Toronto to design smart city district with the help from Google’s Sidewalk Labs
Google could be heading toward its most ambitious — and risky — venture yet with its new commitment to build an 800-acre smart city district in Toronto.
Sidewalk Labs — owned by Google’s parent company Alphabet — responded to an RFP last March from Toronto to test and install emerging smart city tech. Dan Doctoroff, Sidewalk’s Founder and CEO, talked in May about the group’s desire to build a “large scale” district to truly test smart city technologies in as controlled an environment as possible.
Now, the the new partnership between Toronto and Sidewalk Labs will bring that effort to Canada. In a press conference that included appearances from Canadian Prime Minister Justin Trudeau, Toronto Mayor John Tory and other officials, Sidewalk said that the site, which sits on city’s waterfront, will now be called Sidewalk Toronto and serve as a testbed for a number of emerging smart city technologies.
Trudeau said Google Canada is moving its headquarters to Toronto to oversee the project, which will begin with the Quayside neighborhood.
“I’m pleased to announce that Waterfront Toronto, [the city agency responsible for development,] has found an extremely promising partner in Sidewalk Labs,” Trudeau said. “A world leader in urban innovation, Sidewalk Labs will create a test bed for new technologies in Quayside, technologies that will help us build smarter, greener, more inclusive community which we hope to see scaled across Toronto’s eastern waterfront and eventually in other part of Canada and around the world.”
As part for its successful bid to Toronto’s RFP, Sidewalk Labs has committed $50 million for testing and installation of new technologies that will likely include sensors, green buildings and Internet of Things technologies.
Alphabet’s Executive Chairman Eric Schmidt said Google’s co-founders Larry Page and Sergey Brin had always talked of a “Google city,” a place where the Silicon Valley giant could show the full force of its innovative might, and the partnership with Toronto represented this vision. In the past Google has tried to realize its smart city ambitious in its spacious campuses and city collaborations, coordinated through its Google Fiber enterprise; or in its Google Government Innovation Lab, that develops small pilot projects with cities.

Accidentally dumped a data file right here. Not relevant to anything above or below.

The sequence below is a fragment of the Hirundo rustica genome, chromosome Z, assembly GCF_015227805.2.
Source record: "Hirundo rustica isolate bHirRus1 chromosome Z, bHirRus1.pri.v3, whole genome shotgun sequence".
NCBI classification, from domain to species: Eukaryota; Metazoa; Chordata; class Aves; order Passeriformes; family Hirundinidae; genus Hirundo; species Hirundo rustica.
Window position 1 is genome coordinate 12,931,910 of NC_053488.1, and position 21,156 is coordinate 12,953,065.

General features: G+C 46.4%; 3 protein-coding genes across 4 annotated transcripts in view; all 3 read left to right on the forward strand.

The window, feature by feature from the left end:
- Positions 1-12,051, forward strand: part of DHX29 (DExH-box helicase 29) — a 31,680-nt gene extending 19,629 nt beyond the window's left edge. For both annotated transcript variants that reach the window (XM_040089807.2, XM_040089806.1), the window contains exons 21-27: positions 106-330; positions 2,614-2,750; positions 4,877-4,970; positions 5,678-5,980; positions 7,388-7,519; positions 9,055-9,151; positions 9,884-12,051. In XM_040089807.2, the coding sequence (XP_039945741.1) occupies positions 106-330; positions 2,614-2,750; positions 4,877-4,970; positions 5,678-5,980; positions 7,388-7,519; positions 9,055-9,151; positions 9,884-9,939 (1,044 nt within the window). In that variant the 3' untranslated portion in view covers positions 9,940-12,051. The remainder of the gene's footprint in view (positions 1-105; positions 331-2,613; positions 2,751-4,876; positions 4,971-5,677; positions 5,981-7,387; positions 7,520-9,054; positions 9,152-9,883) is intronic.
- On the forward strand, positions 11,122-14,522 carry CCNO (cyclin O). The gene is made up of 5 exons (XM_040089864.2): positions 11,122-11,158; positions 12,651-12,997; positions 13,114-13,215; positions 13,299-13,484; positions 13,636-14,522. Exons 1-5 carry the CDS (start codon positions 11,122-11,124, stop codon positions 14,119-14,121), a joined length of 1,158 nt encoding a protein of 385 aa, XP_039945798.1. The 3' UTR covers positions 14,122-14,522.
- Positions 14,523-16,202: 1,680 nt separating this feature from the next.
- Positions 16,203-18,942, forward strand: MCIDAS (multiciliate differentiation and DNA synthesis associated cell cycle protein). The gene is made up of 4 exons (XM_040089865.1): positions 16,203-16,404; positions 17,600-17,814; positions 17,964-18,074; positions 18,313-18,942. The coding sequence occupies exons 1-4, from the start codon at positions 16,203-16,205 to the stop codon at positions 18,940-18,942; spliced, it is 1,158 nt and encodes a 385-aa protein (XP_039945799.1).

“The reality is that you can produce all these documents [with smart city ideas] — and we tried here and here and here — but the reality is you need an actual city, you need some land,” Schmidt said.
Even so, Sidewalk will not own Quayside but just be an innovation partner guiding development. The company could potentially have as much to gain as it does to lose in the venture with respects to its reputation. Affordable housing, diversity, sustainability and job creation are key goals for the community and if it can’t live up to these expectations this may cast a shadow on Google’s capacity for smart city innovation.
Of all these challenges, affordable housing may be the hardest to achieve. Assuming the neighborhoods are as desirable as purported, keeping the new units and homes affordable may demand a certain kind of genius in both policy making and smart construction.
Despite years in the Silicon Valley, tech companies still struggle to make it affordable for its employees, California is currently dealing with a housing crisis, and with the added features to the neighborhoods it will be tricky to balance demand with reasonable pricing. Google Canada’s move to Toronto may present difficulties. In Oakland, California, Uber and other tech companies that have moved their offices into the city have sent home prices upward while pushing many long-time residents out through gentrification, according to U.C. Berkeley’s Urban Displacement Project.
Still, both the administration of Toronto Mayor John Tory and Sidewalk are optimistic, and look forward to their first meeting with residents to discuss next steps on Nov. 1.
“There’s a lot of talk by people who are nervous, but being anxious is a part that goes with change,” Tory said. “But I just look and I see startup after startup, decision after decision [her in the city]— including the one to partner with Sidewalk … and I see this as a huge opportunity in Toronto and for Canada as well.”